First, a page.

January 24, 2011 2:06 PM Posted by David S.

Re the $50 superstition, I've heard several explanations, but the most plausible (and most often heard by me) is that the $50 bill features a illustration of U.S. Grant.

U.S. Grant filed bankruptcy near the end of his life, and died penniless. Hence the superstition - you don't gamble with currency that features someone who became bankrupt and penniless - it's bad mojo.

January 24, 2011 6:59 PM Posted by Evan

Never heard the $50 superstition...I'm sure I've used them at the tables before. Wouldn't necessarily bother me, but I try to avoid superstitions that others might have - I think that's part of being a good gambler. I'll stick to the c-notes from now on...

January 25, 2011 8:33 PM Posted by Jeff Simpson

lazypigeon, you are so right about the dealer pushing the dice. I can't believe I forgot to mention the dealer pushing a seven to the shooter (especially when it is me), and I also hate it when the stick either pushes dice in a way that they aren't set and could end up on seven or gives the dice an extra push when they are already in reach, possibly hitting the thrower with the stick. Dealers who leave the stick over the table when the shooter has the dice are also annoying.
On the other hand I disagree with you about dealers' "prerogative" to talk and check out women. I would say that they should not say or do things tthat would offend or antagonize customers.
One thing is clear, you are a dice player who values a well-run, crisp game. Thanks for your comments.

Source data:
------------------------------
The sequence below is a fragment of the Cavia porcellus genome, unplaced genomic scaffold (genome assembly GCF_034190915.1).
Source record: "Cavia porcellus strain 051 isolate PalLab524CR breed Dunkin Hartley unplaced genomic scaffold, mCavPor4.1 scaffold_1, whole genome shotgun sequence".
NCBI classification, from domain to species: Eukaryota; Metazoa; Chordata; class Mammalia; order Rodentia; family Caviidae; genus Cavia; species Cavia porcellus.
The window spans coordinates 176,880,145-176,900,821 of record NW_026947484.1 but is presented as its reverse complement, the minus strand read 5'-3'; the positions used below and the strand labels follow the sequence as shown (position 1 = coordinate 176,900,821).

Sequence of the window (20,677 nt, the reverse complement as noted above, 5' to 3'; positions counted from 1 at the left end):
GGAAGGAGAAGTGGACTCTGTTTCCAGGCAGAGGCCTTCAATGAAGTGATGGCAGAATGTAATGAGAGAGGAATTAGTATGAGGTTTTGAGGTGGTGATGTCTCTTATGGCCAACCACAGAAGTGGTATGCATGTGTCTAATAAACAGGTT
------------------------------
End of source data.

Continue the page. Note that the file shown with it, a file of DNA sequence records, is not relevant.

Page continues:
AxeATL, You are absolutely right that a blackjack player making poor decisions sitting at third base doesn't really affect the likelihood of success for the rest of the table. But players hate (and remember) their losses because of poor plays more than they like their wins after the same kind of bad plays. (Sort of like in dice when a player has their hands on the table and the dice hit his hands. If it's a seven, people are way more angry than they are happy when the point or a good number come up.) The difference is that in 21 a player has the right to play his hand however he wants, even if it is stupidly, and the dealer and floor should prevent players from harassing other players for their decisions. On the dice table dealers, box and floor should warn players who fail to keep their hands off the table once the dice have been pushed to the shooter.

March 9, 2011 10:21 AM Posted by dicegirl44

Agree with much of the above, but my absolute pet peeve is teaching people to play at a crowded table. It's always a group of tourists where one of them happens to have been at a craps table in his life, and then instructs the others how to play in painstaking detail as the game goes on. It just drives me nuts to hear someone explaining the game while I'm trying to play it. Even worse is when the people are standing behind me watching me and not even playing but still explaining what I'm doing and what numbers I want and why! Grrrr!!!